Texting

There is a gap in function between mobile phones and landlines.  Mobiles can send and receive text messages and landlines cannot.  This should be fixed.

Idea 1 – text messages for landlines

The network already has technology to send caller ID. The same signalling could be used to transmit text messages.  Caller ID works by sending an ascii character string to the phone between the first two rings. The signalling is at 1200 bps, and could last for three seconds, giving room for up to 450 characters.  Since texts are shorter than that, the central office could repeat the message for reliability, or we could add technology to let the phone acknowlege the signal.  The upstream ack could be modem tones or touch tones, which the phone can already generate.

Since current phones generally do not have good displays, and don’t expect text messages, this capability could be added to answering machines instead of phones.

* The answering machine could record the text for later display

* The answering machine could send a tone or modem acknowlegement

* In principle, the answering machine could have cell-phone like software to generate texts using T9 predictive keyboarding, or use a full keyboard.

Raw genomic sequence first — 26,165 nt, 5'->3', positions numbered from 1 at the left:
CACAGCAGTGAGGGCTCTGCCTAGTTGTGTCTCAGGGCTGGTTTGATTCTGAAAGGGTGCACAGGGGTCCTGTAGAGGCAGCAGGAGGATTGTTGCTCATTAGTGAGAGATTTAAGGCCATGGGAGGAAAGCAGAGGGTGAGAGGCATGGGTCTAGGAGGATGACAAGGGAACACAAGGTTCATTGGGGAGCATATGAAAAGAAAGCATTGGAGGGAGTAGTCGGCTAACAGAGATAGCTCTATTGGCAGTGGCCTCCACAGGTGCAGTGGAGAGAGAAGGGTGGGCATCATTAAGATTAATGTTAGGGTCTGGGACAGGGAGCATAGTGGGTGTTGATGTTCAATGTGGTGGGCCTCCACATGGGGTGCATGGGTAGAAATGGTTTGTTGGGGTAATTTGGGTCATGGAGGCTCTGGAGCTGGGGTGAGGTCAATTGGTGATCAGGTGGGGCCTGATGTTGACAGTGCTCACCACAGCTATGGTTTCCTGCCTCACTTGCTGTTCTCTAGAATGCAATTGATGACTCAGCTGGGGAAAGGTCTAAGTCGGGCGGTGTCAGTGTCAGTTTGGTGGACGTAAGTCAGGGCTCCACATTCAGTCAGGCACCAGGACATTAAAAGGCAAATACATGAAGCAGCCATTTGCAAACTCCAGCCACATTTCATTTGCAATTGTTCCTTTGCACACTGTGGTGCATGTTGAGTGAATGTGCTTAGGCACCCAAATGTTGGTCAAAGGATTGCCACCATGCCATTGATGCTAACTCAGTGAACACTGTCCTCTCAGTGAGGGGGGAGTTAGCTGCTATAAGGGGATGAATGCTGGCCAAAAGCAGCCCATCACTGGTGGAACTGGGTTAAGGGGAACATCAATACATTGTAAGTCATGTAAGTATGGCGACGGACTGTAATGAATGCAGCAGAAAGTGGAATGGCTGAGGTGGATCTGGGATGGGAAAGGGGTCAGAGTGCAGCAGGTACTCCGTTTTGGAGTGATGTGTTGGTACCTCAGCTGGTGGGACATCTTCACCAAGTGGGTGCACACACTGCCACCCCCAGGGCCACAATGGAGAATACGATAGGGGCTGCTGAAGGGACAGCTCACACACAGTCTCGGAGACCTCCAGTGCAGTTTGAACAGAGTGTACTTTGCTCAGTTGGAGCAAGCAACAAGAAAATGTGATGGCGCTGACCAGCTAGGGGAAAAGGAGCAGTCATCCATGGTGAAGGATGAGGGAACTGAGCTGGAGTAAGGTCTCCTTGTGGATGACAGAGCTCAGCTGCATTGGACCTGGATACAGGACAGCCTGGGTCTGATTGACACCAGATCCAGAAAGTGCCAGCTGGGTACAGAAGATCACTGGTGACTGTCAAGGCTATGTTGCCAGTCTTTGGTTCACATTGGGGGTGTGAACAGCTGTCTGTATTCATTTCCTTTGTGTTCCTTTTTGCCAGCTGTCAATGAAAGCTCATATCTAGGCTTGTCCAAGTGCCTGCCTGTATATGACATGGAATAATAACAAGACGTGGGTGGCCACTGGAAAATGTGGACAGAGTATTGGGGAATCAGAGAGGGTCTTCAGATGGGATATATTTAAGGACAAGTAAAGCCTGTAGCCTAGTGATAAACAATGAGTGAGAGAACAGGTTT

* An answering machine with this capability could answer calls with a distinctive beep or tone sequence that inform the CO and equipment at the caller end that the capability to receive texts was present.

I know this is starting to sound like minitel!

Idea 2 – Texting <during> calls

I frequently call someone to get a phone number.  On other occasions, folks call me to get a number. We do this in speech.  The recipient has to write down the number or try to remember it.  When the caller is mobile, this adds to the danger of using the phone while driving.

Why not make it easy to send numbers during the call?

* If you press the keypad during the call, the phone will send touch tones.

* The receiving phone should detect this, and greatly attenuate the earphone path, so the tones don’t blast the ear, and should remember the digit sequence.  After the call, the phone could make those numbers available to dial.

* On the iPhone, and probably others, in the contact list there is a “share contact” button. This can send a contact via text.  If you try to do this during a call, the phone could send the number in-band as above.

* For landline users, an answering machine (as above) could listen in parallel to an arriving call and record such in-band messages.

Rich phone companies, send your licensing inquiries to me!